To attach the exporter framework to a Sling model, define a resourceType using the @Model annotation and use the @Exporter annotation to specify the Jackson exporter along with the Sling extension (and optionally the selectors). It’s also possible to make use of Jackson annotations to alter the JSON representation of the model.
    adaptables = Resource.class,
    resourceType = "acme/components/sling-model"
@Exporter(name = "jackson", extensions = "json")
public class MyModel {

    @Inject @Named("jcr:title")
    private String title;

    @Inject @Named("jcr:created")
    private Calendar createdAt;

    public String getTitle() {
        return title;

    public Calendar getCreatedAt() {
        return createdAt;

If the Exporter framework is to become the norm for driving content as a service, I wonder what the future holds for the Siren+JSON API that was introduced in AEM 6.1. It was my understanding this API was created specifically for delivering content from AEM to third parties; However, it looks as though the Exporter framework is more flexible by providing developers with full control of what/how content is delivered.

Projects, workflows and inbox (and collaboration)

  • NEW Master Project – Project team roles and permissions can be assigned to the master project and reused across multiple projects.
  • NEW Calendar View – Projects and tasks shown in a calendar view for better project management and scheduling.
  • Enhanced inbox user interface for greater collaboration and visibility into user’s tasks and workflow.


  • NEW Experience Fragments – A set of content that can be reused across channels (owned channels and third-party touch points).
  • Enhanced Content Fragments – Enhancements include import plain text file, insert asset, summarize text with target number, rename/delete content fragment variations, add fragment to collection, asset card display, download content fragment, enhance the use of assets in content fragment.
  • Enhanced Touch UI – Sites editor, NEW Live Copy Overview, Blueprint Configuration Manager, Timewarp.
  • Enhanced Sites Template Editor – Consistent author experience with Sites, advanced policy configurations made available with Editable Templates.
  • Manage Publication from AEM Sites – Console for management of bulk un/publication.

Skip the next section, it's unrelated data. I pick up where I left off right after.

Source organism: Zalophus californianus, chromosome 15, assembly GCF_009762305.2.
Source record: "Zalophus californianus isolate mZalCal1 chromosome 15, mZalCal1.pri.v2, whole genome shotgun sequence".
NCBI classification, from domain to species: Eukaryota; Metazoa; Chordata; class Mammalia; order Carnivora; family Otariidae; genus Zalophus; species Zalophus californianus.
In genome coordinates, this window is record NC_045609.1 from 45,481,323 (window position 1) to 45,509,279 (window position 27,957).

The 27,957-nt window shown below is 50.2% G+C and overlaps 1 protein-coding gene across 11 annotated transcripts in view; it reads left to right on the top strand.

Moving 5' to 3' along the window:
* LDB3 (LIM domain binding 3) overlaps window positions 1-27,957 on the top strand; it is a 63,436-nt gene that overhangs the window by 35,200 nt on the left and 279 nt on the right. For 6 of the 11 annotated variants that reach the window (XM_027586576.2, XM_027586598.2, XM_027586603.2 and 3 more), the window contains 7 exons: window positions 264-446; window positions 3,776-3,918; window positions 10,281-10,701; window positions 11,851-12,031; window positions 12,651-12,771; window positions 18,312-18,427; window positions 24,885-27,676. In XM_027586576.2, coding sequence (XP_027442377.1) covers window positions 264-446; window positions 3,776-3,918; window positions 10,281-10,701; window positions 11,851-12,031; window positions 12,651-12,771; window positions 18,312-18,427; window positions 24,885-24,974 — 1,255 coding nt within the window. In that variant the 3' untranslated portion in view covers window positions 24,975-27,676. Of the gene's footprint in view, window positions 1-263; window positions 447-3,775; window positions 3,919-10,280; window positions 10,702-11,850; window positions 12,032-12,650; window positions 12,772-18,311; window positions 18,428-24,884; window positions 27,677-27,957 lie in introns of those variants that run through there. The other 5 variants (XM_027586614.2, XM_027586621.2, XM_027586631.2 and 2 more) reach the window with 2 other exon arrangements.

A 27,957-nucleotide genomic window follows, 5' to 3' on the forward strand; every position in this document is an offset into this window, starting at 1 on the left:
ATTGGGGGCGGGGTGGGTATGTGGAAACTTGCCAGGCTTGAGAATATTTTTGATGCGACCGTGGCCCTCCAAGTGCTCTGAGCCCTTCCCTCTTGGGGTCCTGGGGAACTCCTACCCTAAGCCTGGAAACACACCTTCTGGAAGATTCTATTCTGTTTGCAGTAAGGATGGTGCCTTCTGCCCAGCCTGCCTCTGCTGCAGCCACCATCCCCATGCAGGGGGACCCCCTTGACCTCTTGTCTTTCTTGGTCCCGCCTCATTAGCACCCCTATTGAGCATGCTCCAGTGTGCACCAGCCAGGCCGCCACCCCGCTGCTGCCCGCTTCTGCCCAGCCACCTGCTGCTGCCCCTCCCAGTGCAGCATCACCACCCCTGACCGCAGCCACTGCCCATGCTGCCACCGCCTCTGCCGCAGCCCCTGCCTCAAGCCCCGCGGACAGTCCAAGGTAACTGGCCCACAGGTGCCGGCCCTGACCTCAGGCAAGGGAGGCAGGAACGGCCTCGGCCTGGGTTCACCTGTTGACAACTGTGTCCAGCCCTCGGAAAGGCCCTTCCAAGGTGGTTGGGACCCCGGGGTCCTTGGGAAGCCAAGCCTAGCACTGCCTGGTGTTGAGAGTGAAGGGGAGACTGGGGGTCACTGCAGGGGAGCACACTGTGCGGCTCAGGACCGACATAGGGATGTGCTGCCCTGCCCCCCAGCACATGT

• NEW AEM Sites Activity Map integration – Display Adobe Analytics data directly on the AEM Sites page with different settings.
  • NEW side-by-side preview of page difference for Touch UI – Compare page versions, compare launch pages.


  • Enhanced Assets Search – New Search Boost to add keywords to the asset, multi-value search predicate, tag predicate.
  • New side-by-side comparison of images in Assets’ Review Task.
  • NEW Check-in/Check-out – Let a user make changes to an asset while preventing other users from modifying the asset.
  • Enhanced AEM Desktop App – Sync Status console.
  • Smart Tags and Manage Tags console are available.
  • New create interactive videos – Allows user to create segments for the video asset and associate call-to-actions.
  • Enhanced Asset Annotation – Use different colors, print, generate PDF output.
  • New AEM Asset Template – Allows marketers to create brochures or other marketing materials easier when integrated with InDesign server.
  • Dynamic Media features available:- Color management, custom video thumbnails, non flash video player (using HLS technology, Apple’s HTTP Live Streaming video delivery protocol), Dynamic Media Viewer enhancements.


  • New User Profile Integration – Automatically pre-fill adaptive form with user data.
  • Integrate with JDBC database and create form data model.
  • Enhanced Adobe Sign integration – Support anonymous and multi-user sign use-cases.
  • Enhanced Correspondence Management capabilities.